Q. What is the best way to monitor for bath life extension in medical device cleaning?
A.To avoid potential for cross contamination, we recommend only freshly made up cleaning solutions should be used for the highest levels of critical cleaning. However, there are certainly times were bath life extension is practical, and warranted. For critical cleaning applications, high levels of cleaning can also be achieved with extended bath life.
In general, a pH change of 1 unit towards neutral indicates an exhausted cleaning solution. Bath life can be extended by physical filtration of particulates, cooling and settling of sludge and skimming of oils. Bath life can also be extended by adding one half as much detergent, of the initial load (a detergent boost or charge), after partially depleting the cleaning life of the bath. With frequent daily use, detergent solutions can rarely be used longer than a week even with these bath life extension techniques.
Conductivity, pH and percent solids, by refractometer, can be used to control bath detergent concentration. Free alkalinity titration can be used to control bath life of alkaline cleaners where the soil being cleaned depletes free alkalinity—as is often the case with oily soils.
- Titrate a new solution to determine free alkalinity.
- Titrate the used solution to determine the percent drop in free alkalinity.
- Add more detergent to the bath to bring the free alkalinity back to the level of the new solution. (For example if the initial solution is made up with 100 ml of cleaner concentrate and a 25% drop in free alkalinity is observed, try adding 25 ml of cleaner concentrate to recharge your solution.)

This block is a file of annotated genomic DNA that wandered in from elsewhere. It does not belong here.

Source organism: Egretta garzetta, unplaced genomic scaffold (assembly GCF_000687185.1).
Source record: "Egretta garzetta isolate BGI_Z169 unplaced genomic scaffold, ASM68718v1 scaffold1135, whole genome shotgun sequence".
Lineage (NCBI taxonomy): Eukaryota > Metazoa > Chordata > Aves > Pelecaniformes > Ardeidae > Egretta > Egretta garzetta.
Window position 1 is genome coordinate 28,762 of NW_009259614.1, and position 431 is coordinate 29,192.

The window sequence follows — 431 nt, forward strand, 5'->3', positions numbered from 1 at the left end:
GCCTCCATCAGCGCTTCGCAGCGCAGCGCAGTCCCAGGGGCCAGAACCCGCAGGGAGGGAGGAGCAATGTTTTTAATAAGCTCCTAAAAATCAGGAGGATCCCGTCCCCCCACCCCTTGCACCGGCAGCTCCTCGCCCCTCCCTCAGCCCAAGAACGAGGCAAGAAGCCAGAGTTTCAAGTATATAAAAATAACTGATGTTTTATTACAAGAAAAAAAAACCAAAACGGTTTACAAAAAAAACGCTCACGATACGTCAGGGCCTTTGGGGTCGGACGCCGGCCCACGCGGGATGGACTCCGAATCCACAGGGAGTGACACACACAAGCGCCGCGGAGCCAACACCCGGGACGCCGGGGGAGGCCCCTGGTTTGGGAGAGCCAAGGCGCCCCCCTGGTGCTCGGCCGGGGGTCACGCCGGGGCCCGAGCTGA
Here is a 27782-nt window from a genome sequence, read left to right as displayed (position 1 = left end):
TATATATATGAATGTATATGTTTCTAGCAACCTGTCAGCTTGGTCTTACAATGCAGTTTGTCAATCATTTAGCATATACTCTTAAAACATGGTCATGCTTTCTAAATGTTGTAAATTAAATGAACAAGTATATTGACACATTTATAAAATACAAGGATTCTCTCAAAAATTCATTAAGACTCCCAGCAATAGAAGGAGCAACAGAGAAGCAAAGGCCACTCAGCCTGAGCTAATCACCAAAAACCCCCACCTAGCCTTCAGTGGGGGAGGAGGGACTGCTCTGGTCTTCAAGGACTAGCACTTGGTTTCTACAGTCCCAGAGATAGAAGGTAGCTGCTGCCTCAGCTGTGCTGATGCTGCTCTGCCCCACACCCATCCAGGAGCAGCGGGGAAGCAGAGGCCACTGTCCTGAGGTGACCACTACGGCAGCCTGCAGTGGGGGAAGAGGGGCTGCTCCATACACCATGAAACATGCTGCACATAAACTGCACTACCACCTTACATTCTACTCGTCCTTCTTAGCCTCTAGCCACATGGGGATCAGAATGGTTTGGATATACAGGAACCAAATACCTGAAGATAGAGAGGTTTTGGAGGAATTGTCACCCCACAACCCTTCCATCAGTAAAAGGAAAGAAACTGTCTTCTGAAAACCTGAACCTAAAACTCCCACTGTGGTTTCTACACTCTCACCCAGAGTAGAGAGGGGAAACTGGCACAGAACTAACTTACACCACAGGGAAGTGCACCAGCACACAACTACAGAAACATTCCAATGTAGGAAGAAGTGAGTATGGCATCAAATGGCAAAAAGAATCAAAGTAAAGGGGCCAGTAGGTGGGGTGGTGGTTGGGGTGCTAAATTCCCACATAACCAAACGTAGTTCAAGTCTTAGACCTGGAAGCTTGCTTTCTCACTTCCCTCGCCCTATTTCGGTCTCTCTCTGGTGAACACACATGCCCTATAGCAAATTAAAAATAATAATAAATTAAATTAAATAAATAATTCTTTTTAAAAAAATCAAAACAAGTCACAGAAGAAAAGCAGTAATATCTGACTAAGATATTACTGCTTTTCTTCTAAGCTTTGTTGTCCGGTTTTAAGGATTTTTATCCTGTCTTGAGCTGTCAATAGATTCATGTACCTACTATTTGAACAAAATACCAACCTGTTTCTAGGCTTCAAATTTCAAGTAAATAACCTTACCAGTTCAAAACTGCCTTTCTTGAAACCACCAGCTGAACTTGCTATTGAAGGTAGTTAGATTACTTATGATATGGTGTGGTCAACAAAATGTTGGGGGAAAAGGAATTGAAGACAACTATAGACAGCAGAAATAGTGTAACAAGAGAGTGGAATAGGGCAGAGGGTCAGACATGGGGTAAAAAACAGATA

Perform a new free-alkalinity titration to confirm the recharge the first few times this recharging method is used. This is to ensure that the detergent being used is linear with respect to free alkalinity depletion. This form of bath life extension cannot run indefinitely as sludge will eventually form. Fresh solutions must be made up periodically.
Bath lives can also be extended using conductivity. Most cleaners contain conductive salts which can be detected using conductivity measurements. Once the conductivity response of the detergent is determined, the depletion of those conductive salts can be measured. Typically, this kind of measure the bath and recharge with detergent process can be done two, perhaps three times before a new bath is needed.
Again, best practices would be to change as often as practical. This ensures no cross contamination, optimal detergency and capacity, as well as avoiding the variability the will occur in determining when a bath is exhausted. (If residues and parts vary, so will the metrics determining the baths’ life.)
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